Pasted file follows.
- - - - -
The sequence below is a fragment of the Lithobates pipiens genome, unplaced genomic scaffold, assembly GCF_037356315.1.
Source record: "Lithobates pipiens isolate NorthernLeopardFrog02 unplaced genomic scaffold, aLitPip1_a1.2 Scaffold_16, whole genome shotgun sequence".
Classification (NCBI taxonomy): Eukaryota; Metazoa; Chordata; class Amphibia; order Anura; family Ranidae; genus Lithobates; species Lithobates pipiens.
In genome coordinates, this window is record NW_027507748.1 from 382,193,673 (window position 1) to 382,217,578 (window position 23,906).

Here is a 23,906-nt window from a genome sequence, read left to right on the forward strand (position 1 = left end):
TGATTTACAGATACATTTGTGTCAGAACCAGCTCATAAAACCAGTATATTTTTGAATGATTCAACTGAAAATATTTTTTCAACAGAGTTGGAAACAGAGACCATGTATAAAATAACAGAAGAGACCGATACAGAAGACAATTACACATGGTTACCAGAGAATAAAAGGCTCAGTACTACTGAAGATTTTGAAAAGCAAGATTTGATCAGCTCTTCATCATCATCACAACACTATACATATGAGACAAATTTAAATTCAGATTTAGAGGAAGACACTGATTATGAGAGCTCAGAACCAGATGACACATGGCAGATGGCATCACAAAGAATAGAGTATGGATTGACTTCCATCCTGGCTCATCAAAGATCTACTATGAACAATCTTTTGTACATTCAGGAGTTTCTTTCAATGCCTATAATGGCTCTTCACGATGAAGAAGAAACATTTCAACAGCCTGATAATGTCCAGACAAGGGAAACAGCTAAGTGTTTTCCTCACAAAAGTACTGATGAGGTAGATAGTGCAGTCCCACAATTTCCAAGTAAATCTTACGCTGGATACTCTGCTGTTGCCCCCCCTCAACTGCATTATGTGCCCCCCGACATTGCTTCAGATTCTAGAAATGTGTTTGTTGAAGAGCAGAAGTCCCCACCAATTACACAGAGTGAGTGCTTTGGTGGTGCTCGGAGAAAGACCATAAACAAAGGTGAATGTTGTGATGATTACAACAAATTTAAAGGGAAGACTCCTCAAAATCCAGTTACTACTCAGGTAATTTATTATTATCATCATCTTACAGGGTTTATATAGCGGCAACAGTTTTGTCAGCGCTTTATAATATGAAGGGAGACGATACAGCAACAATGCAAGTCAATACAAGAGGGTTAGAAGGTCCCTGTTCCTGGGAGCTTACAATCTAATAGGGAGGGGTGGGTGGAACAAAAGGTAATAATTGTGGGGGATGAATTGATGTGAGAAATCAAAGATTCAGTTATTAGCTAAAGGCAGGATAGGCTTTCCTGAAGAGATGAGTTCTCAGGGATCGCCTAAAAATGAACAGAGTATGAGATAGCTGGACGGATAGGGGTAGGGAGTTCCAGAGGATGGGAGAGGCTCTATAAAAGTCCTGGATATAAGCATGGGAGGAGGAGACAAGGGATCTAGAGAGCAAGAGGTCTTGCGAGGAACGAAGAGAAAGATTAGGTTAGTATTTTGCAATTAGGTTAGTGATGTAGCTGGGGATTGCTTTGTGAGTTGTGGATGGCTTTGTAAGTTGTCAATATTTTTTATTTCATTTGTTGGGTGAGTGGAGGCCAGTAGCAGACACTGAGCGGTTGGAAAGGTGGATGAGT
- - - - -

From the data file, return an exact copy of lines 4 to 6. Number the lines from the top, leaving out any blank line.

In genome coordinates, this window is record NW_027507748.1 from 382,193,673 (window position 1) to 382,217,578 (window position 23,906).

Here is a 23,906-nt window from a genome sequence, read left to right on the forward strand (position 1 = left end):
TGATTTACAGATACATTTGTGTCAGAACCAGCTCATAAAACCAGTATATTTTTGAATGATTCAACTGAAAATATTTTTTCAACAGAGTTGGAAACAGAGACCATGTATAAAATAACAGAAGAGACCGATACAGAAGACAATTACACATGGTTACCAGAGAATAAAAGGCTCAGTACTACTGAAGATTTTGAAAAGCAAGATTTGATCAGCTCTTCATCATCATCACAACACTATACATATGAGACAAATTTAAATTCAGATTTAGAGGAAGACACTGATTATGAGAGCTCAGAACCAGATGACACATGGCAGATGGCATCACAAAGAATAGAGTATGGATTGACTTCCATCCTGGCTCATCAAAGATCTACTATGAACAATCTTTTGTACATTCAGGAGTTTCTTTCAATGCCTATAATGGCTCTTCACGATGAAGAAGAAACATTTCAACAGCCTGATAATGTCCAGACAAGGGAAACAGCTAAGTGTTTTCCTCACAAAAGTACTGATGAGGTAGATAGTGCAGTCCCACAATTTCCAAGTAAATCTTACGCTGGATACTCTGCTGTTGCCCCCCCTCAACTGCATTATGTGCCCCCCGACATTGCTTCAGATTCTAGAAATGTGTTTGTTGAAGAGCAGAAGTCCCCACCAATTACACAGAGTGAGTGCTTTGGTGGTGCTCGGAGAAAGACCATAAACAAAGGTGAATGTTGTGATGATTACAACAAATTTAAAGGGAAGACTCCTCAAAATCCAGTTACTACTCAGGTAATTTATTATTATCATCATCTTACAGGGTTTATATAGCGGCAACAGTTTTGTCAGCGCTTTATAATATGAAGGGAGACGATACAGCAACAATGCAAGTCAATACAAGAGGGTTAGAAGGTCCCTGTTCCTGGGAGCTTACAATCTAATAGGGAGGGGTGGGTGGAACAAAAGGTAATAATTGTGGGGGATGAATTGATGTGAGAAATCAAAGATTCAGTTATTAGCTAAAGGCAGGATAGGCTTTCCTGAAGAGATGAGTTCTCAGGGATCGCCTAAAAATGAACAGAGTATGAGATAGCTGGACGGATAGGGGTAGGGAGTTCCAGAGGATGGGAGAGGCTCTATAAAAGTCCTGGATATAAGCATGGGAGGAGGAGACAAGGGATCTAGAGAGCAAGAGGTCTTGCGAGGAACGAAGAGAAAGATTAGGTTAGTATTTTGCAATTAGGTTAGTGATGTAGCTGGGGATTGCTTTGTGAGTTGTGGATGGCTTTGTAAGTTGTCAATATTTTTTATTTCATTTGTTGGGTGAGTGGAGGCCAGTAGCAGACACTGAGCGGTTGGAAAGGTGGATGAGT